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Public Statements

Energy And Health Care Reform

Floor Speech

By:
Date:
Location: Washington, DC

BREAK IN TRANSCRIPT

Mr. BISHOP of Utah. Congressman Gingrey, I appreciate that introduction. You know there's no way I can possibly live up to that now. But I did want to come down here and talk not about health care specifically, but about some of the things we're doing differently and uniquely with energy.

I realize there is somewhat of a connection because what Dr. Gingrey was talking about is a vision of another approach to try and solve the energy crisis. What we are talking about as Republicans is trying to give options to individuals and choices to individuals. And when it comes to energy, it is the same kind of concept. We are talking about a vision for America and a road or option that can be taken. It's not just simply one.

So I appreciate very much the concept of health care. In fact, when I leave, I expect Dr. Gingrey will come back again to that area and show once again how these are all the concepts that have to be in there.

But I did want to take just a moment, if I could, because today the Western Caucus as well as the Republican Study Committee did introduce a new bill that deals with energy. And it is, once again, with the same purpose or overall vision that Dr. Gingrey was talking about, because our goal is to say there are two competing visions of where America is ready to go. It's kind of like the Frost poem of two paths in the woods that are diverging. We have to choose which one we want to go.

The Democrats have already offered a proposal of cap-and-tax. And the Republicans are now coming up with a different proposal of trying to take the cap off our energy development so that we have the choice of which of these two paths Americans want to take.

If we go with what the Democrats are already proposing, there will be an increase in the energy costs of every individual. It can be as high as $3,000, which is a legitimate number. But the problem is it is also disproportionate. There are some parts of the country that will have a bigger hit than others. And it is worse on the poor than any other segment.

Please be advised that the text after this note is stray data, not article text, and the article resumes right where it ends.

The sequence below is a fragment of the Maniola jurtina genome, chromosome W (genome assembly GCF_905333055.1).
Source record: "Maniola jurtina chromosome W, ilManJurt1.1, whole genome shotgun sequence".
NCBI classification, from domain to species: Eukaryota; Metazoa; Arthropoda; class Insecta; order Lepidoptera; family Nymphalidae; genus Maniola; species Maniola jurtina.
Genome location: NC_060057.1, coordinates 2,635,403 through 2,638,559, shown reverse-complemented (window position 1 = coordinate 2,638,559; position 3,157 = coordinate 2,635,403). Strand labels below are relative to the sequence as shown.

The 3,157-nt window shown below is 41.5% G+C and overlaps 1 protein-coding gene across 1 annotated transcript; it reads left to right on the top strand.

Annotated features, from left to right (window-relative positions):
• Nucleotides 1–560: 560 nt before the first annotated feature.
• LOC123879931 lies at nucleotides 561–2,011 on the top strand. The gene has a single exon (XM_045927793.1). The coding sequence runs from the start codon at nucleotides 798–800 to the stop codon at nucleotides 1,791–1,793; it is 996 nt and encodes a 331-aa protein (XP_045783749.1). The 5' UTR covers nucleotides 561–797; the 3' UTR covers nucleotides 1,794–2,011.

If you're rich, this is an inconvenience. If you're poor, this is a decision on whether you can celebrate with Hamburger Helper that evening or not.

The Republican option, on the other hand, the Republican road, is to try and increase and grow our energy supply so we reduce the cost because there is more available. It also recognizes that energy has always been the vehicle for those in the lower classes and poverty to raise themselves up. Their ability to increase our gross domestic product and our wealth has been based on the concept of having affordable energy.

The Democratic approach, once again, will cut jobs. The greatest estimate, most conservative estimate, is at least 3 million jobs will be taken. The Republican one is not to increase jobs, it's not to increase taxes, but rather, instead, to create increased royalties we will get from increasing production, and put that into a trust fund to attack the deficit that this country has and take the cap off of our production so that we can actually succeed as a country.

The Democrats would have us go down the approach where there is no real reward for conservation; only mandates. The Republican option that will be before that is to reward people for their efforts at personal conservation, which is what we should be doing.